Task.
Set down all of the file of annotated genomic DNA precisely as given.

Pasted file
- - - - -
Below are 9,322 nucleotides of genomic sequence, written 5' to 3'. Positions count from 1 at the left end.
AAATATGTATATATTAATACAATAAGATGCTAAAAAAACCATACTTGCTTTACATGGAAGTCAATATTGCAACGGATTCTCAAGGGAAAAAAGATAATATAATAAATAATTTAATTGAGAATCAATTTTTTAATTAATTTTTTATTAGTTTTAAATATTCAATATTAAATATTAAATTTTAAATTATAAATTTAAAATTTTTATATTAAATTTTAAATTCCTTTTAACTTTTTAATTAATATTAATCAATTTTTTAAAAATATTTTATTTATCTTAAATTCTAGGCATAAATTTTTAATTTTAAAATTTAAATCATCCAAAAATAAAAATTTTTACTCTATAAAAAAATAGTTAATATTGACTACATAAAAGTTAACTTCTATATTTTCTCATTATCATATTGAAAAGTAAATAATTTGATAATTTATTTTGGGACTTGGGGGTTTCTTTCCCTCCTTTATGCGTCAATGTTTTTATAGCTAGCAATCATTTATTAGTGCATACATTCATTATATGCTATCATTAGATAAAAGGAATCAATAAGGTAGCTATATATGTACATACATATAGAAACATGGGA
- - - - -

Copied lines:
Below are 9,322 nucleotides of genomic sequence, written 5' to 3'. Positions count from 1 at the left end.
AAATATGTATATATTAATACAATAAGATGCTAAAAAAACCATACTTGCTTTACATGGAAGTCAATATTGCAACGGATTCTCAAGGGAAAAAAGATAATATAATAAATAATTTAATTGAGAATCAATTTTTTAATTAATTTTTTATTAGTTTTAAATATTCAATATTAAATATTAAATTTTAAATTATAAATTTAAAATTTTTATATTAAATTTTAAATTCCTTTTAACTTTTTAATTAATATTAATCAATTTTTTAAAAATATTTTATTTATCTTAAATTCTAGGCATAAATTTTTAATTTTAAAATTTAAATCATCCAAAAATAAAAATTTTTACTCTATAAAAAAATAGTTAATATTGACTACATAAAAGTTAACTTCTATATTTTCTCATTATCATATTGAAAAGTAAATAATTTGATAATTTATTTTGGGACTTGGGGGTTTCTTTCCCTCCTTTATGCGTCAATGTTTTTATAGCTAGCAATCATTTATTAGTGCATACATTCATTATATGCTATCATTAGATAAAAGGAATCAATAAGGTAGCTATATATGTACATACATATAGAAACATGGGA